Acute Lymphocytic Leukemia (ALL)

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Symptoms & Diagnosis

Symptoms

ALL symptoms occur because the blood is deficient in the right types of healthy blood cells. Children will ALL may experience: 

  • Anemia -- not having enough red blood cells. This can cause them to feel tired, irritable, be short of breath, and even have a rapid heart beat.
  • Infections -- if the blood doesn't have enough white blood cells to fight off bacteria, infections may occur, and with that may be fevers as well.
  • Bruising or bleeding -- even from small injuries, may occur more easily because there aren't enough platelets to help the blood clot.
  • Petechiae -- which are pinpoint spots of blood under the skin caused by tiny broken blood vessels.
  • Bone or joint pain -- from leukemic cells collecting there.
  • Painless lumps -- in the neck, underarm, stomach, groin, and possibly around the eyes.
  • Pain and fullness under the ribs -- from enlargement of the liver and spleen.
  • Weakness and fatigue
  • Loss of appetite
  • Shortness of breath or coughing -- from swelling of the thymus (a gland in the neck that is related to the immune system).

Diagnosis

To diagnose leukemia, your child’s doctor will first do a thorough physical exam and ask about your child’s health history. Next the doctor will probably perform a series of blood tests to tell whether any blood cells are unhealthy and, if so, which type. Common blood tests to check for leukemia include the following:

  • Complete blood count, or CBC: To determine how many cells of each type are circulating in the blood stream
  • Peripheral blood smear: To look at the appearance of the blood cells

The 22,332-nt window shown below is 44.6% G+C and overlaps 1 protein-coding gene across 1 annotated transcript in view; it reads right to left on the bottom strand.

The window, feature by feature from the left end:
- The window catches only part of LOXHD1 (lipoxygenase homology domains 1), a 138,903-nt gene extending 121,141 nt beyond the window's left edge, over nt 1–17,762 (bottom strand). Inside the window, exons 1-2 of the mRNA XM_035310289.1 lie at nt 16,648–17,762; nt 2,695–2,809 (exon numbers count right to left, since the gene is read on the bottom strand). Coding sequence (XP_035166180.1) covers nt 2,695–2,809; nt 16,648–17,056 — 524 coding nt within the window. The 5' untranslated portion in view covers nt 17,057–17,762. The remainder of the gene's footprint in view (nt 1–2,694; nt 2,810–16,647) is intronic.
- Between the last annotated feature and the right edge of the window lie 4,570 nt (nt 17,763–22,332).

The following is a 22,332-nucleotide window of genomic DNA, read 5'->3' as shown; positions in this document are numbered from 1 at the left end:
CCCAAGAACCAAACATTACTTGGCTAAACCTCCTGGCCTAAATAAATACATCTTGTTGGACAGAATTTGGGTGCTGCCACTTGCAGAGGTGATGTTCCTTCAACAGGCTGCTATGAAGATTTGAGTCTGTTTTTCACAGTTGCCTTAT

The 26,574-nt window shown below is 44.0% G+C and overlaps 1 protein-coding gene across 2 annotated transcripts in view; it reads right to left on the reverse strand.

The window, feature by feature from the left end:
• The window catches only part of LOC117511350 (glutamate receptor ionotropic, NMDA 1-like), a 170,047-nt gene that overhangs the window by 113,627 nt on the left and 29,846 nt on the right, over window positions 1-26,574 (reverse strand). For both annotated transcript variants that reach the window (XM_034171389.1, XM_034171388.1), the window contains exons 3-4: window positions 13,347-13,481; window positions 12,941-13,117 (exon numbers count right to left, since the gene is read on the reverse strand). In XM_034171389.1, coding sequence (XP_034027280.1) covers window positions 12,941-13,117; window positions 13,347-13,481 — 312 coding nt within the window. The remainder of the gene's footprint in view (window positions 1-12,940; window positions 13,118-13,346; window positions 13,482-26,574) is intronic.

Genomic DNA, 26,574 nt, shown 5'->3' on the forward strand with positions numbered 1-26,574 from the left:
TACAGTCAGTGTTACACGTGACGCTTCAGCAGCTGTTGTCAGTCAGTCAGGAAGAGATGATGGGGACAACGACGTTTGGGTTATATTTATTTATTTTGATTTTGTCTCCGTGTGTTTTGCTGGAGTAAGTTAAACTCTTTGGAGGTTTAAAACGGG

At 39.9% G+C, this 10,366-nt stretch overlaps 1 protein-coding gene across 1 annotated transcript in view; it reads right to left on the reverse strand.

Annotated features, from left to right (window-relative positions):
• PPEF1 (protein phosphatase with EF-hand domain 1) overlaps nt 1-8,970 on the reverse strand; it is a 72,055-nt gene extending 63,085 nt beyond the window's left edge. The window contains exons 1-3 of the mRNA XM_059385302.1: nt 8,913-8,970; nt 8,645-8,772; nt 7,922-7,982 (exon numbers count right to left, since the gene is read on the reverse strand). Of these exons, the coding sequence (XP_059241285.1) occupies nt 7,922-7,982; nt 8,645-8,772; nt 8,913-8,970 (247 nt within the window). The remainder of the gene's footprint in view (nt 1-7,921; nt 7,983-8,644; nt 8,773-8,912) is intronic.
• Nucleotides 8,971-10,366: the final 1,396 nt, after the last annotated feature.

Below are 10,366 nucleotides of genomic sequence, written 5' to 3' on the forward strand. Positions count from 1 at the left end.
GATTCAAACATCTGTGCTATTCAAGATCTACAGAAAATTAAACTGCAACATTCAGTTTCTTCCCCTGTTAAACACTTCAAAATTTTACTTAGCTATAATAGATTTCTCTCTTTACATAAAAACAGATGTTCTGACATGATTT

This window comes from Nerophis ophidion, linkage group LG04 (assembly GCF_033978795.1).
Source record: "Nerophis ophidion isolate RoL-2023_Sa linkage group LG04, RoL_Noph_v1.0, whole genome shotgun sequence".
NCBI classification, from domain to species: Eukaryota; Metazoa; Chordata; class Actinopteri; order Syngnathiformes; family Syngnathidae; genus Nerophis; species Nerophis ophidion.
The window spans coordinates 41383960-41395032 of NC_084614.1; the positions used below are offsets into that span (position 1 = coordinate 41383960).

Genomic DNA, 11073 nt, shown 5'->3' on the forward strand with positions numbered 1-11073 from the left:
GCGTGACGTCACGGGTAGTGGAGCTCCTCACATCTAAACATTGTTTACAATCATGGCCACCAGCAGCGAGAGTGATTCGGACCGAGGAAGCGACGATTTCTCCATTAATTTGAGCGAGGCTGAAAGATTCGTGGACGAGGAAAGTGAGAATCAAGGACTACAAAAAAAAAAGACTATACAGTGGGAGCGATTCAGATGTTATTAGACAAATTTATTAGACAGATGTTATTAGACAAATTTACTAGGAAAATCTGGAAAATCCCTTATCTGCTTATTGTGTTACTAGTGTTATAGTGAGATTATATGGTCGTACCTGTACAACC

• Blood chemistry: To look for chemicals in the blood that can be abnormal in people who have cancer
  • Bone marrow aspiration and sometimes a bone marrow biopsy: A small area of skin over the pelvis (the bone that makes up part of the hip) will be cleaned and numbed. Then a teaspoon of bone marrow will be withdrawn with a needle (aspirate). Your child will receive medicines to help with any pain or discomfort associated with this procedure.

More specific laboratory tests of the blood can give your child’s doctors more information about the type of cells affected. These include tests that identify proteins on the surface of the leukemic cells and tests that look at the arrangement of chromosomes in the leukemic cells.

  • Lumbar puncture, or spinal tap: Doctors may do these tests to detect whether the cancer has spread to parts of your child’s body beyond the blood. If there are leukemic cells in the spinal fluid, doctors know the brain and spinal cord may be affected by the cancer.
  • Chest X-ray: This can provide a view into the chest area.
  • Biopsy of the testicles, ovaries, or skin: To help doctors determine whether the cancer has spread there.

Based on what they learn through their diagnostic tests, doctors may classify your child’s leukemia into a category. The categories are designed to help doctors select the most appropriate treatment for each child.

With ALL, the treatment is based on the child’s age, white blood count, the type of lymphoblasts (T cell or B cell), the chromosomes in the leukemia, and the response to early treatment.